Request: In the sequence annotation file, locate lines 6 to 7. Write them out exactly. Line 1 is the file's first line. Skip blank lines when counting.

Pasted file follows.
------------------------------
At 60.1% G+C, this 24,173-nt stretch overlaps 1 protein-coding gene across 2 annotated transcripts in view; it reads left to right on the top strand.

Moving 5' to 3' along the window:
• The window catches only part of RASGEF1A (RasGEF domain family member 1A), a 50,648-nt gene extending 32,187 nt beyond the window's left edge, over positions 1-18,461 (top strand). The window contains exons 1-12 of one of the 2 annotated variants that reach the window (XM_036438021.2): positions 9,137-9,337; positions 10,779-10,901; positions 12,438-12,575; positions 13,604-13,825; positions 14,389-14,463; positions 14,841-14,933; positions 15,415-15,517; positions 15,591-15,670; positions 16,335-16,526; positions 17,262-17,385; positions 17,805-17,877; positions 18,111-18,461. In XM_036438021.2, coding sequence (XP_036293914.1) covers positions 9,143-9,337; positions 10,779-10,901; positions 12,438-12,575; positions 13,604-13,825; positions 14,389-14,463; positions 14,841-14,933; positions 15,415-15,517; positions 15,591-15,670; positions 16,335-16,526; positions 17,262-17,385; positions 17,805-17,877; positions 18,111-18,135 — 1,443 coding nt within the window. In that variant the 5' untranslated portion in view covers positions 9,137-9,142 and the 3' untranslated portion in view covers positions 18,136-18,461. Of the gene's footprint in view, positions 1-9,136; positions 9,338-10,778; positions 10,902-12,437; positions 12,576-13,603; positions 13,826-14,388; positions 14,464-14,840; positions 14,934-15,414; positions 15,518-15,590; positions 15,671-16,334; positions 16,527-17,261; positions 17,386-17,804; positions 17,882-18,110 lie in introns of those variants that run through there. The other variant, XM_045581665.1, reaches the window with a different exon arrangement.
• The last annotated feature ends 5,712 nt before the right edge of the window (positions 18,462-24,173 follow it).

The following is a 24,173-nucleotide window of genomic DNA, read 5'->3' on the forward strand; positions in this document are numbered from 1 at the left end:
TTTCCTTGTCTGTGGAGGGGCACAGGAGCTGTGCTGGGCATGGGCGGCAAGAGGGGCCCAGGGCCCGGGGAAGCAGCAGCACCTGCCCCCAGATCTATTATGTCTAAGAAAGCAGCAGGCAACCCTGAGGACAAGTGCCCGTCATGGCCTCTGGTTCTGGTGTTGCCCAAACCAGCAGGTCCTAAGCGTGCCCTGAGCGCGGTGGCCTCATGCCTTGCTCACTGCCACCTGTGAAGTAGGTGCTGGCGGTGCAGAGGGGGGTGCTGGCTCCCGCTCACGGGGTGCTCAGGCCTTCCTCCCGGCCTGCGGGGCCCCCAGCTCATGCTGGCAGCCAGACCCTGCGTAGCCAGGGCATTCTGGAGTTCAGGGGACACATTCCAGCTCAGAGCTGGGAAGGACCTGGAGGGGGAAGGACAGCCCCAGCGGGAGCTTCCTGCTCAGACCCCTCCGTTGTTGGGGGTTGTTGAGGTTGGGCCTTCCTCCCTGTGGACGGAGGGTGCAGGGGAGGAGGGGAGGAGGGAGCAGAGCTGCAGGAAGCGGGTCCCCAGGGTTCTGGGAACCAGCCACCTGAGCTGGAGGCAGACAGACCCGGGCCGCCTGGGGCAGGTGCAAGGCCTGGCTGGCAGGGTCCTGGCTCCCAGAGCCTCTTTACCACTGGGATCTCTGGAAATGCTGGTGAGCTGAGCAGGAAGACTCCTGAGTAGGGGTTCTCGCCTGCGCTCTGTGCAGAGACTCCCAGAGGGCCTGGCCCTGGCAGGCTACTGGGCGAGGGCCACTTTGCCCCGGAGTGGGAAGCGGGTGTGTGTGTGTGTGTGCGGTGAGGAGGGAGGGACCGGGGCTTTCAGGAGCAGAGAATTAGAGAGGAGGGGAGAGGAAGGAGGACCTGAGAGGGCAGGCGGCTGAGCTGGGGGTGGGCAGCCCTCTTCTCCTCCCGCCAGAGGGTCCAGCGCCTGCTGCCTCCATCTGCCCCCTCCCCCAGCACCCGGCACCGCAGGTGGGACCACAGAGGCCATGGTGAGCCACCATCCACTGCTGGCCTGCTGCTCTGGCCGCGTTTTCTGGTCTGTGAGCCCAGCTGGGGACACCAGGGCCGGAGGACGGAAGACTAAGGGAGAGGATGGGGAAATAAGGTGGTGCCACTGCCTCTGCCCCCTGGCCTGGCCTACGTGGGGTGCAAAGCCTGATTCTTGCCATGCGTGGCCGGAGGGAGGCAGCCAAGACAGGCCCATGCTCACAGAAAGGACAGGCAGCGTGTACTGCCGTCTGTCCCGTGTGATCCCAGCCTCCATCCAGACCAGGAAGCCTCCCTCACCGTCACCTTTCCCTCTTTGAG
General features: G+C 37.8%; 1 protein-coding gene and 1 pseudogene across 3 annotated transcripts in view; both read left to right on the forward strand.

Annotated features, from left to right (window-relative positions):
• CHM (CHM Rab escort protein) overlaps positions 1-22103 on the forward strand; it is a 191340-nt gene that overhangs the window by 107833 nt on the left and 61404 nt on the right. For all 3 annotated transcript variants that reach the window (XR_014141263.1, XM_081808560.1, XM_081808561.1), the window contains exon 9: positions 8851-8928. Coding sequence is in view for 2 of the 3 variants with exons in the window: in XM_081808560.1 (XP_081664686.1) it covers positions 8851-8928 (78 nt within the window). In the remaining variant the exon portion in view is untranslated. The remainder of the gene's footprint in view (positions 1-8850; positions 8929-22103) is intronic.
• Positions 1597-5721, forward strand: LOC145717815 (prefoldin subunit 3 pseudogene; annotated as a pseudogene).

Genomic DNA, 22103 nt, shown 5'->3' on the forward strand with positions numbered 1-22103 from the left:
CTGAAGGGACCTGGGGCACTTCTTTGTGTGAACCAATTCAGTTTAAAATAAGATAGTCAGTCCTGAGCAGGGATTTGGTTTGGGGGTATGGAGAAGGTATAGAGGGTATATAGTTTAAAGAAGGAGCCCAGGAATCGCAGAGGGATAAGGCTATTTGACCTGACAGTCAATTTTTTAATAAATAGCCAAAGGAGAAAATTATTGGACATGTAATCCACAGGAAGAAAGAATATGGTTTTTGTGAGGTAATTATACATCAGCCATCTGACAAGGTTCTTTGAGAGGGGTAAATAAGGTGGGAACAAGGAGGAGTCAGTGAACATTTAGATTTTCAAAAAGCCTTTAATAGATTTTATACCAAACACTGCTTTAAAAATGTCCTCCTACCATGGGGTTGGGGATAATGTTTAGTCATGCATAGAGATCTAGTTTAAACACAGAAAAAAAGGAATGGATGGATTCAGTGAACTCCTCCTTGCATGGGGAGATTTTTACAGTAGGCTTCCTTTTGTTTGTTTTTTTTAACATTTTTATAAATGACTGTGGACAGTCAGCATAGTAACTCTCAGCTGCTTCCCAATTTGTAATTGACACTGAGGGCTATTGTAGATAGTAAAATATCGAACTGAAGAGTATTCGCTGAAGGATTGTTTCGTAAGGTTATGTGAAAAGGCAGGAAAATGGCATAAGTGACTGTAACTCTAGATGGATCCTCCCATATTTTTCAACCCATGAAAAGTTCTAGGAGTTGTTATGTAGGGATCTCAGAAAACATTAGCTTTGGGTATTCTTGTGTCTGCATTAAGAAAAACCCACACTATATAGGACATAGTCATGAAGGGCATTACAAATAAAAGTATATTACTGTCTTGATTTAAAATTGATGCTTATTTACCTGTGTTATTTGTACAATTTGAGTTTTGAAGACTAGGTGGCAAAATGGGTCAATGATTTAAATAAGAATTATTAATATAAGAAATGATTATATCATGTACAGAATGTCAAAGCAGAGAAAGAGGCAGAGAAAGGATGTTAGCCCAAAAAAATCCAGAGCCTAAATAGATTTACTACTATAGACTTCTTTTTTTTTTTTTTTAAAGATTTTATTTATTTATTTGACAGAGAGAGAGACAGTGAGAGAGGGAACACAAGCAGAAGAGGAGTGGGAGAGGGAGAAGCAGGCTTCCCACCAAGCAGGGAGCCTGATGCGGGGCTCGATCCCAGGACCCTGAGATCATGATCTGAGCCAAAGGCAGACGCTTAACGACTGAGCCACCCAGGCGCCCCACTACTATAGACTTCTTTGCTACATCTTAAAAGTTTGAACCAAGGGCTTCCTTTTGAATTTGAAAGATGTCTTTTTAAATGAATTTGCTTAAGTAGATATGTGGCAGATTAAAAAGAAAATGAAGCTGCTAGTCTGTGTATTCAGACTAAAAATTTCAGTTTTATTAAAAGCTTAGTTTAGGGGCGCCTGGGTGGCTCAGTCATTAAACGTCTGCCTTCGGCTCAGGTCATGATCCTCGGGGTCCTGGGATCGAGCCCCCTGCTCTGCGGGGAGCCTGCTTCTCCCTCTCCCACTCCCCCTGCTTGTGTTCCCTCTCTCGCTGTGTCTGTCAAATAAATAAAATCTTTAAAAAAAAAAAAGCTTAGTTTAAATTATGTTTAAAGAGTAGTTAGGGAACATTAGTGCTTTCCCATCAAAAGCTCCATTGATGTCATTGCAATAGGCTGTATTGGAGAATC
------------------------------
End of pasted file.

TTTCCTTGTCTGTGGAGGGGCACAGGAGCTGTGCTGGGCATGGGCGGCAAGAGGGGCCCAGGGCCCGGGGAAGCAGCAGCACCTGCCCCCAGATCTATTATGTCTAAGAAAGCAGCAGGCAACCCTGAGGACAAGTGCCCGTCATGGCCTCTGGTTCTGGTGTTGCCCAAACCAGCAGGTCCTAAGCGTGCCCTGAGCGCGGTGGCCTCATGCCTTGCTCACTGCCACCTGTGAAGTAGGTGCTGGCGGTGCAGAGGGGGGTGCTGGCTCCCGCTCACGGGGTGCTCAGGCCTTCCTCCCGGCCTGCGGGGCCCCCAGCTCATGCTGGCAGCCAGACCCTGCGTAGCCAGGGCATTCTGGAGTTCAGGGGACACATTCCAGCTCAGAGCTGGGAAGGACCTGGAGGGGGAAGGACAGCCCCAGCGGGAGCTTCCTGCTCAGACCCCTCCGTTGTTGGGGGTTGTTGAGGTTGGGCCTTCCTCCCTGTGGACGGAGGGTGCAGGGGAGGAGGGGAGGAGGGAGCAGAGCTGCAGGAAGCGGGTCCCCAGGGTTCTGGGAACCAGCCACCTGAGCTGGAGGCAGACAGACCCGGGCCGCCTGGGGCAGGTGCAAGGCCTGGCTGGCAGGGTCCTGGCTCCCAGAGCCTCTTTACCACTGGGATCTCTGGAAATGCTGGTGAGCTGAGCAGGAAGACTCCTGAGTAGGGGTTCTCGCCTGCGCTCTGTGCAGAGACTCCCAGAGGGCCTGGCCCTGGCAGGCTACTGGGCGAGGGCCACTTTGCCCCGGAGTGGGAAGCGGGTGTGTGTGTGTGTGTGCGGTGAGGAGGGAGGGACCGGGGCTTTCAGGAGCAGAGAATTAGAGAGGAGGGGAGAGGAAGGAGGACCTGAGAGGGCAGGCGGCTGAGCTGGGGGTGGGCAGCCCTCTTCTCCTCCCGCCAGAGGGTCCAGCGCCTGCTGCCTCCATCTGCCCCCTCCCCCAGCACCCGGCACCGCAGGTGGGACCACAGAGGCCATGGTGAGCCACCATCCACTGCTGGCCTGCTGCTCTGGCCGCGTTTTCTGGTCTGTGAGCCCAGCTGGGGACACCAGGGCCGGAGGACGGAAGACTAAGGGAGAGGATGGGGAAATAAGGTGGTGCCACTGCCTCTGCCCCCTGGCCTGGCCTACGTGGGGTGCAAAGCCTGATTCTTGCCATGCGTGGCCGGAGGGAGGCAGCCAAGACAGGCCCATGCTCACAGAAAGGACAGGCAGCGTGTACTGCCGTCTGTCCCGTGTGATCCCAGCCTCCATCCAGACCAGGAAGCCTCCCTCACCGTCACCTTTCCCTCTTTGAG
General features: G+C 37.8%; 1 protein-coding gene and 1 pseudogene across 3 annotated transcripts in view; both read left to right on the forward strand.